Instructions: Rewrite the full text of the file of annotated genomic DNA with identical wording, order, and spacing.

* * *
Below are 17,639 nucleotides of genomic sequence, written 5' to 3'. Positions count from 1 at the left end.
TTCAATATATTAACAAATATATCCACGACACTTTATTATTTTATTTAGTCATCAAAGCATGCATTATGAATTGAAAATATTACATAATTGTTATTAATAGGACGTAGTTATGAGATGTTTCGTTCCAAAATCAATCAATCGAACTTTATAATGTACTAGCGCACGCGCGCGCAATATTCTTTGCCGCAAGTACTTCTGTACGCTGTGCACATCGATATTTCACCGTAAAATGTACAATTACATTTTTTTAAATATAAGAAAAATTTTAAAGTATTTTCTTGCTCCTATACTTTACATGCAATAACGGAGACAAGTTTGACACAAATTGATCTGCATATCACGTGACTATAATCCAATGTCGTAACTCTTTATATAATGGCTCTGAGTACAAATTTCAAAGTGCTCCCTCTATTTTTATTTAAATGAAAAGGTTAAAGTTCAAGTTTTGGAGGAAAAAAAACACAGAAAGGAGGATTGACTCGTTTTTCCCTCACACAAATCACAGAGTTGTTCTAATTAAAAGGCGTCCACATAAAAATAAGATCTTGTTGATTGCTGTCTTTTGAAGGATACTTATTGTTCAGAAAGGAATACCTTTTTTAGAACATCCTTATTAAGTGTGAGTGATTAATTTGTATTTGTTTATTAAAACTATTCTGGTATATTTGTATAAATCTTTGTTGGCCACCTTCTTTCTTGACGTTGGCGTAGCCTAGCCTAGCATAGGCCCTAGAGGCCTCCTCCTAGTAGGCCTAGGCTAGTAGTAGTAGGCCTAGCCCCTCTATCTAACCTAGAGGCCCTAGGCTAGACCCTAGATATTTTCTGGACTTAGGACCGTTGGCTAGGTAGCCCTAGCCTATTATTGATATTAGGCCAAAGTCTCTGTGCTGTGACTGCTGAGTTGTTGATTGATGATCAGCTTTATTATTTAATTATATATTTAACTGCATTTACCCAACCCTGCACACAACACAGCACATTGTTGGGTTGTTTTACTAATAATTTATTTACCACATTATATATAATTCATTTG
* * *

Below are 17,639 nucleotides of genomic sequence, written 5' to 3'. Positions count from 1 at the left end.
TTCAATATATTAACAAATATATCCACGACACTTTATTATTTTATTTAGTCATCAAAGCATGCATTATGAATTGAAAATATTACATAATTGTTATTAATAGGACGTAGTTATGAGATGTTTCGTTCCAAAATCAATCAATCGAACTTTATAATGTACTAGCGCACGCGCGCGCAATATTCTTTGCCGCAAGTACTTCTGTACGCTGTGCACATCGATATTTCACCGTAAAATGTACAATTACATTTTTTTAAATATAAGAAAAATTTTAAAGTATTTTCTTGCTCCTATACTTTACATGCAATAACGGAGACAAGTTTGACACAAATTGATCTGCATATCACGTGACTATAATCCAATGTCGTAACTCTTTATATAATGGCTCTGAGTACAAATTTCAAAGTGCTCCCTCTATTTTTATTTAAATGAAAAGGTTAAAGTTCAAGTTTTGGAGGAAAAAAAACACAGAAAGGAGGATTGACTCGTTTTTCCCTCACACAAATCACAGAGTTGTTCTAATTAAAAGGCGTCCACATAAAAATAAGATCTTGTTGATTGCTGTCTTTTGAAGGATACTTATTGTTCAGAAAGGAATACCTTTTTTAGAACATCCTTATTAAGTGTGAGTGATTAATTTGTATTTGTTTATTAAAACTATTCTGGTATATTTGTATAAATCTTTGTTGGCCACCTTCTTTCTTGACGTTGGCGTAGCCTAGCCTAGCATAGGCCCTAGAGGCCTCCTCCTAGTAGGCCTAGGCTAGTAGTAGTAGGCCTAGCCCCTCTATCTAACCTAGAGGCCCTAGGCTAGACCCTAGATATTTTCTGGACTTAGGACCGTTGGCTAGGTAGCCCTAGCCTATTATTGATATTAGGCCAAAGTCTCTGTGCTGTGACTGCTGAGTTGTTGATTGATGATCAGCTTTATTATTTAATTATATATTTAACTGCATTTACCCAACCCTGCACACAACACAGCACATTGTTGGGTTGTTTTACTAATAATTTATTTACCACATTATATATAATTCATTTG